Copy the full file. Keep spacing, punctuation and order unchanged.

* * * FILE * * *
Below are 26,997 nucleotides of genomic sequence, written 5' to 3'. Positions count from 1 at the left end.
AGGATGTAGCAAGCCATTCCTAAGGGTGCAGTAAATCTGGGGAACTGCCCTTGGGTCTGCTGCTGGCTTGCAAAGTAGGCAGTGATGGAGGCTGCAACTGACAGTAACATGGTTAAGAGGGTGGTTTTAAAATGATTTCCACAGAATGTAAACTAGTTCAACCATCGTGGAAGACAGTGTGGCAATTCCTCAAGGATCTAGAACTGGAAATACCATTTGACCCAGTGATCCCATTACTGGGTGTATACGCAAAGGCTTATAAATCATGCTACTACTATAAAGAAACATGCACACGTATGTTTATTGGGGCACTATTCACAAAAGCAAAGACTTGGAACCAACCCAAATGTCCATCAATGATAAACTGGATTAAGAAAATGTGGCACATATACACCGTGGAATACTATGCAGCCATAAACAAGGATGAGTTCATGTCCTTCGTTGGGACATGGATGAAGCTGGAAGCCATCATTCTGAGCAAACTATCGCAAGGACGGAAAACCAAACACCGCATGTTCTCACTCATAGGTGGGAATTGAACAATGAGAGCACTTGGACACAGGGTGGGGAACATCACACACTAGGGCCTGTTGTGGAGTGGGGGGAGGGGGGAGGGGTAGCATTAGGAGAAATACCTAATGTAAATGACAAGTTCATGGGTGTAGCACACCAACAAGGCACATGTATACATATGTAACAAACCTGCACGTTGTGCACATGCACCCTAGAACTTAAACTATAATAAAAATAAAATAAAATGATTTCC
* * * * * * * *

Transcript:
Below are 26,997 nucleotides of genomic sequence, written 5' to 3'. Positions count from 1 at the left end.
AGGATGTAGCAAGCCATTCCTAAGGGTGCAGTAAATCTGGGGAACTGCCCTTGGGTCTGCTGCTGGCTTGCAAAGTAGGCAGTGATGGAGGCTGCAACTGACAGTAACATGGTTAAGAGGGTGGTTTTAAAATGATTTCCACAGAATGTAAACTAGTTCAACCATCGTGGAAGACAGTGTGGCAATTCCTCAAGGATCTAGAACTGGAAATACCATTTGACCCAGTGATCCCATTACTGGGTGTATACGCAAAGGCTTATAAATCATGCTACTACTATAAAGAAACATGCACACGTATGTTTATTGGGGCACTATTCACAAAAGCAAAGACTTGGAACCAACCCAAATGTCCATCAATGATAAACTGGATTAAGAAAATGTGGCACATATACACCGTGGAATACTATGCAGCCATAAACAAGGATGAGTTCATGTCCTTCGTTGGGACATGGATGAAGCTGGAAGCCATCATTCTGAGCAAACTATCGCAAGGACGGAAAACCAAACACCGCATGTTCTCACTCATAGGTGGGAATTGAACAATGAGAGCACTTGGACACAGGGTGGGGAACATCACACACTAGGGCCTGTTGTGGAGTGGGGGGAGGGGGGAGGGGTAGCATTAGGAGAAATACCTAATGTAAATGACAAGTTCATGGGTGTAGCACACCAACAAGGCACATGTATACATATGTAACAAACCTGCACGTTGTGCACATGCACCCTAGAACTTAAACTATAATAAAAATAAAATAAAATGATTTCC